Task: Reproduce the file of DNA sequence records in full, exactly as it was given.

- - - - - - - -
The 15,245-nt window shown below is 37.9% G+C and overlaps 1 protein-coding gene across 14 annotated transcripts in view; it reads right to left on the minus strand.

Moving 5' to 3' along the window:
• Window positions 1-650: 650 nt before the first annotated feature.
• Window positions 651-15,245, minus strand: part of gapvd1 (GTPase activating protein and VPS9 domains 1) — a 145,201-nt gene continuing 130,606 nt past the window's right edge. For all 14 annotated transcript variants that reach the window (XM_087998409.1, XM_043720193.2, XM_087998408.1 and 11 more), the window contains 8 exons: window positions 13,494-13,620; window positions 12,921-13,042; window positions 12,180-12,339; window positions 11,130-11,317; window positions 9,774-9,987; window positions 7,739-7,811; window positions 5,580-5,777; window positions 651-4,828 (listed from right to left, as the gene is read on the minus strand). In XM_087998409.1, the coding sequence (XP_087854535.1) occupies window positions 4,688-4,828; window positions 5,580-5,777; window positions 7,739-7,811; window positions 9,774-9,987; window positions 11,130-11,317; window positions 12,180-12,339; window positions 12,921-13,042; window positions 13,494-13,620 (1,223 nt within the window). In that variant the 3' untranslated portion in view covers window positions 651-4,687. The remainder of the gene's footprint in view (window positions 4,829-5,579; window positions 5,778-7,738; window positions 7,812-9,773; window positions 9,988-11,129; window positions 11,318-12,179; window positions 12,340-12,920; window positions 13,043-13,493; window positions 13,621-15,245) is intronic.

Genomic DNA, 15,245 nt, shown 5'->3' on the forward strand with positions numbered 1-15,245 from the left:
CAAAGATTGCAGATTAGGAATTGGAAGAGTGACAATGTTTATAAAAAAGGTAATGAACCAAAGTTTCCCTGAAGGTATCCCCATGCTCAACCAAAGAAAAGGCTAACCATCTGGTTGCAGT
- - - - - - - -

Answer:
The 15,245-nt window shown below is 37.9% G+C and overlaps 1 protein-coding gene across 14 annotated transcripts in view; it reads right to left on the minus strand.

Moving 5' to 3' along the window:
• Window positions 1-650: 650 nt before the first annotated feature.
• Window positions 651-15,245, minus strand: part of gapvd1 (GTPase activating protein and VPS9 domains 1) — a 145,201-nt gene continuing 130,606 nt past the window's right edge. For all 14 annotated transcript variants that reach the window (XM_087998409.1, XM_043720193.2, XM_087998408.1 and 11 more), the window contains 8 exons: window positions 13,494-13,620; window positions 12,921-13,042; window positions 12,180-12,339; window positions 11,130-11,317; window positions 9,774-9,987; window positions 7,739-7,811; window positions 5,580-5,777; window positions 651-4,828 (listed from right to left, as the gene is read on the minus strand). In XM_087998409.1, the coding sequence (XP_087854535.1) occupies window positions 4,688-4,828; window positions 5,580-5,777; window positions 7,739-7,811; window positions 9,774-9,987; window positions 11,130-11,317; window positions 12,180-12,339; window positions 12,921-13,042; window positions 13,494-13,620 (1,223 nt within the window). In that variant the 3' untranslated portion in view covers window positions 651-4,687. The remainder of the gene's footprint in view (window positions 4,829-5,579; window positions 5,778-7,738; window positions 7,812-9,773; window positions 9,988-11,129; window positions 11,318-12,179; window positions 12,340-12,920; window positions 13,043-13,493; window positions 13,621-15,245) is intronic.

Genomic DNA, 15,245 nt, shown 5'->3' on the forward strand with positions numbered 1-15,245 from the left:
CAAAGATTGCAGATTAGGAATTGGAAGAGTGACAATGTTTATAAAAAAGGTAATGAACCAAAGTTTCCCTGAAGGTATCCCCATGCTCAACCAAAGAAAAGGCTAACCATCTGGTTGCAGT